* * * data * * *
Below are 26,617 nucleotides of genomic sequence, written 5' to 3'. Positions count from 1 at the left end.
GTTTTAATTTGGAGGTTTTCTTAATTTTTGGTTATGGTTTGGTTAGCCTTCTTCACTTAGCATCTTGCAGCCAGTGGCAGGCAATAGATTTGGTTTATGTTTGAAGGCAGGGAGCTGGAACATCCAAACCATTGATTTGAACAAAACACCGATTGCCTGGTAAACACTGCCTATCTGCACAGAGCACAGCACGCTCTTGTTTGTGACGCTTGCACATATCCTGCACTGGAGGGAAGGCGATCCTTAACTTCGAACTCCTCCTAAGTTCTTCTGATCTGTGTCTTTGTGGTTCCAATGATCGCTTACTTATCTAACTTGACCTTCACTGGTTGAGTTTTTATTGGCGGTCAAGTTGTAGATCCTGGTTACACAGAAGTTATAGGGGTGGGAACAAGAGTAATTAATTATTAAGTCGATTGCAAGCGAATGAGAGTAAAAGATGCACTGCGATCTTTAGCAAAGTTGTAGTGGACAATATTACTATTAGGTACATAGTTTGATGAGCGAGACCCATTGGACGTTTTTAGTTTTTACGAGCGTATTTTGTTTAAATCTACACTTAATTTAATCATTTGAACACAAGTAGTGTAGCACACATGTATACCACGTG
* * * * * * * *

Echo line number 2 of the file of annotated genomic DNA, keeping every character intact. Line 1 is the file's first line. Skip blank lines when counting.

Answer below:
GTTTTAATTTGGAGGTTTTCTTAATTTTTGGTTATGGTTTGGTTAGCCTTCTTCACTTAGCATCTTGCAGCCAGTGGCAGGCAATAGATTTGGTTTATGTTTGAAGGCAGGGAGCTGGAACATCCAAACCATTGATTTGAACAAAACACCGATTGCCTGGTAAACACTGCCTATCTGCACAGAGCACAGCACGCTCTTGTTTGTGACGCTTGCACATATCCTGCACTGGAGGGAAGGCGATCCTTAACTTCGAACTCCTCCTAAGTTCTTCTGATCTGTGTCTTTGTGGTTCCAATGATCGCTTACTTATCTAACTTGACCTTCACTGGTTGAGTTTTTATTGGCGGTCAAGTTGTAGATCCTGGTTACACAGAAGTTATAGGGGTGGGAACAAGAGTAATTAATTATTAAGTCGATTGCAAGCGAATGAGAGTAAAAGATGCACTGCGATCTTTAGCAAAGTTGTAGTGGACAATATTACTATTAGGTACATAGTTTGATGAGCGAGACCCATTGGACGTTTTTAGTTTTTACGAGCGTATTTTGTTTAAATCTACACTTAATTTAATCATTTGAACACAAGTAGTGTAGCACACATGTATACCACGTG